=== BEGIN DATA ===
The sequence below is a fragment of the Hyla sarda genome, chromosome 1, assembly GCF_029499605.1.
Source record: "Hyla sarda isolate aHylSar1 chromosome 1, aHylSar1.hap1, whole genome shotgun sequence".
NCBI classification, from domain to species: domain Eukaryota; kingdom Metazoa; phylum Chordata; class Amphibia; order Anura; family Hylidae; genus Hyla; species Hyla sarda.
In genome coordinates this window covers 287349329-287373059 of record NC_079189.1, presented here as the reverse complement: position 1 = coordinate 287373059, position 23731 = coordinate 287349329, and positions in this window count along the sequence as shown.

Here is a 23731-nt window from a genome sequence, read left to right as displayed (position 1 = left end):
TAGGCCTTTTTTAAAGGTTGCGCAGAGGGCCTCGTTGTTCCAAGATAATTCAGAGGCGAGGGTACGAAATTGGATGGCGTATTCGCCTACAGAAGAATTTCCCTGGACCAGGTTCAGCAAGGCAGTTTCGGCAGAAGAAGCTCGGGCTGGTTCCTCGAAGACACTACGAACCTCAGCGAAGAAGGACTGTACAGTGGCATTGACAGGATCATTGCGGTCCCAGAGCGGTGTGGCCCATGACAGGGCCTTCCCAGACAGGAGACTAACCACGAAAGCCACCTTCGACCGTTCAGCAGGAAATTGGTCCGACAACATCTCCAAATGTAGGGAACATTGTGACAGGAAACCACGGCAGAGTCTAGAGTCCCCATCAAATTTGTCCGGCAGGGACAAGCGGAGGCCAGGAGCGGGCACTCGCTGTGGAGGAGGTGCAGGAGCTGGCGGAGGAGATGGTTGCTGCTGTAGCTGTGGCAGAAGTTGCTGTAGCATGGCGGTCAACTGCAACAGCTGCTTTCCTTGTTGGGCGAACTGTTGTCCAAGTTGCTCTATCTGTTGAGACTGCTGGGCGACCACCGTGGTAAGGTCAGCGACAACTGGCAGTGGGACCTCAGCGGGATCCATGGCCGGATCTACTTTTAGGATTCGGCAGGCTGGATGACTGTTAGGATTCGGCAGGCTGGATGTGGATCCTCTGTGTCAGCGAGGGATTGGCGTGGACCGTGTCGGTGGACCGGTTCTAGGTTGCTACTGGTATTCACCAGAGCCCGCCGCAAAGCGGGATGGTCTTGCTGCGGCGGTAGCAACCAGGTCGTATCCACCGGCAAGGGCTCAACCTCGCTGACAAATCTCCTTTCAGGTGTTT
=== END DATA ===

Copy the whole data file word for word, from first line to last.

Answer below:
The sequence below is a fragment of the Hyla sarda genome, chromosome 1, assembly GCF_029499605.1.
Source record: "Hyla sarda isolate aHylSar1 chromosome 1, aHylSar1.hap1, whole genome shotgun sequence".
NCBI classification, from domain to species: domain Eukaryota; kingdom Metazoa; phylum Chordata; class Amphibia; order Anura; family Hylidae; genus Hyla; species Hyla sarda.
In genome coordinates this window covers 287349329-287373059 of record NC_079189.1, presented here as the reverse complement: position 1 = coordinate 287373059, position 23731 = coordinate 287349329, and positions in this window count along the sequence as shown.

Here is a 23731-nt window from a genome sequence, read left to right as displayed (position 1 = left end):
TAGGCCTTTTTTAAAGGTTGCGCAGAGGGCCTCGTTGTTCCAAGATAATTCAGAGGCGAGGGTACGAAATTGGATGGCGTATTCGCCTACAGAAGAATTTCCCTGGACCAGGTTCAGCAAGGCAGTTTCGGCAGAAGAAGCTCGGGCTGGTTCCTCGAAGACACTACGAACCTCAGCGAAGAAGGACTGTACAGTGGCATTGACAGGATCATTGCGGTCCCAGAGCGGTGTGGCCCATGACAGGGCCTTCCCAGACAGGAGACTAACCACGAAAGCCACCTTCGACCGTTCAGCAGGAAATTGGTCCGACAACATCTCCAAATGTAGGGAACATTGTGACAGGAAACCACGGCAGAGTCTAGAGTCCCCATCAAATTTGTCCGGCAGGGACAAGCGGAGGCCAGGAGCGGGCACTCGCTGTGGAGGAGGTGCAGGAGCTGGCGGAGGAGATGGTTGCTGCTGTAGCTGTGGCAGAAGTTGCTGTAGCATGGCGGTCAACTGCAACAGCTGCTTTCCTTGTTGGGCGAACTGTTGTCCAAGTTGCTCTATCTGTTGAGACTGCTGGGCGACCACCGTGGTAAGGTCAGCGACAACTGGCAGTGGGACCTCAGCGGGATCCATGGCCGGATCTACTTTTAGGATTCGGCAGGCTGGATGACTGTTAGGATTCGGCAGGCTGGATGTGGATCCTCTGTGTCAGCGAGGGATTGGCGTGGACCGTGTCGGTGGACCGGTTCTAGGTTGCTACTGGTATTCACCAGAGCCCGCCGCAAAGCGGGATGGTCTTGCTGCGGCGGTAGCAACCAGGTCGTATCCACCGGCAAGGGCTCAACCTCGCTGACAAATCTCCTTTCAGGTGTTT